Amazon and Google – The Implicit Web around us
We didn’t notice this (perhaps this is ironic!), but the Implicit Web has already arrived and is working for us every day. Amazon must be the grand daddy of the Implicit Web, although limited to its domain. Every time we give Amazon a click, it uses its sophisticated algorithms to suggest to us what we should buy next:
In our post on recommendation engines, we described different ways that Amazon leverages its system for each individual customer. This complete system, based on users implicit choices, is at the heart of Amazon’s selling strategy:
Another company that has been leveraging our implicit behavior is Google. Each click has been used as feedback into the complex, ever-changing algorithm that Google uses to show us search results. Google does this completely automatically, without asking its users; and because of that it has recently been criticized for not respecting user privacy. That issue with Google gives us a good chance to clarify an important point; and also to lead into our next segment. In the Implicit Web, the user’s privacy is of paramount importance. Nothing should be done without informing the users and giving them a way to opt-out.
AttentionTrust – ensuring that users are in control
The problem with our fast-paced tech world these days is the lack of standards. We are rushing to create the Next Big Thing, often without establishing the proper infrastructure and standards to lean on. For the Implicit Web to work, users must be in control. No program and no company can claim the ownership of your information. Myware is not another kind of Spyware.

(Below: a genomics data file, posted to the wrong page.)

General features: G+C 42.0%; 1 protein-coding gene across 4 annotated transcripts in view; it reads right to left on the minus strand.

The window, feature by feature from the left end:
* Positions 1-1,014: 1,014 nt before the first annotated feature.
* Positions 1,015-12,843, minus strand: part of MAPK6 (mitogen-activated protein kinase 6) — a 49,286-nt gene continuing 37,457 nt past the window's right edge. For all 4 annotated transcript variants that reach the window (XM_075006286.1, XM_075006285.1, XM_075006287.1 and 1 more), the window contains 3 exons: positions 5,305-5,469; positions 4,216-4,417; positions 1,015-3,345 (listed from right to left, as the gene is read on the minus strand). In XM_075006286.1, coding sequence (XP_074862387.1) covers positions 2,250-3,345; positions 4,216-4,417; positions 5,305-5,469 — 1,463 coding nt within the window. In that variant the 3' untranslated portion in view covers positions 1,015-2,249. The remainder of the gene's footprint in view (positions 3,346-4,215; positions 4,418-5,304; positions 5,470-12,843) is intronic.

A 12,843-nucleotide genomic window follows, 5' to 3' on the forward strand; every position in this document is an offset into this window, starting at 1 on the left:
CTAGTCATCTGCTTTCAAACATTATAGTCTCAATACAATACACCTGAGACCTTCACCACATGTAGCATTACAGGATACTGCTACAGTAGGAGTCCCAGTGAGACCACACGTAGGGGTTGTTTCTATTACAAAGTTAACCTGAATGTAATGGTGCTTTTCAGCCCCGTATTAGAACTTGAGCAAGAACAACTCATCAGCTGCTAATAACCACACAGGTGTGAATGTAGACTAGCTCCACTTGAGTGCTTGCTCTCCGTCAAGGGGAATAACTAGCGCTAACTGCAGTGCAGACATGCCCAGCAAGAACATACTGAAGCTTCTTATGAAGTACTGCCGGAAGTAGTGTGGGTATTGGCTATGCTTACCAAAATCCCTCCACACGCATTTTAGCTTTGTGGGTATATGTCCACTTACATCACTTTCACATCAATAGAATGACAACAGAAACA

Inspired by the vision of users owning their information, Seth Goldstein and Steve Gillmor co-founded AttentionTrust, a non-profit organization that we covered extensively in our Attention Economy post. The mission of the organization is to establish the basic framework for discussing ownership of people’s attention information. While it has not been a smooth ride so far, the founders put forth a set of governing principles that capture the essence of attention data – i.e. it belongs to the users. The four basic principles behind AttentionTrust instantly make any use of our information subject to our approval. According to AttentionTrust, in the Implicit Web the users call the shots.
So there is a paradox of sort. The Implicit Web is already here and is being actively used by many companies. Yet, consumers are not aware of it – at lest not explicitly. And that is not a good thing. The Implicit Web and its close cousin Attention Economy are big and important concepts; and they are still in their infancies. What we hope is not going to happen is that people get turned off because of mishandling by big companies. So having an organization and standards around this very sensitive subject is really important.
Regardless, the companies are not going to stop leveraging implicit behavior because of business and innovation. The competition is tough these days, so whatever companies can do to get ahead, they will. Given that consumers are pressed for time, the algorithms that discern their intent correctly are likely to win. So not only we already experiencing the Implicit Web already, we are likely to see more of it. Indeed, perhaps the whole web experience of the future will be like the auto-complete feature of word processors. How does that idea sound to you?
Editor’s note: if the topic of Implicit Web interests you, it will be covered at the upcoming Defrag conference (where Read/WriteWeb is a Media Sponsor and Alex’s company AdaptiveBlue is a silver sponsor).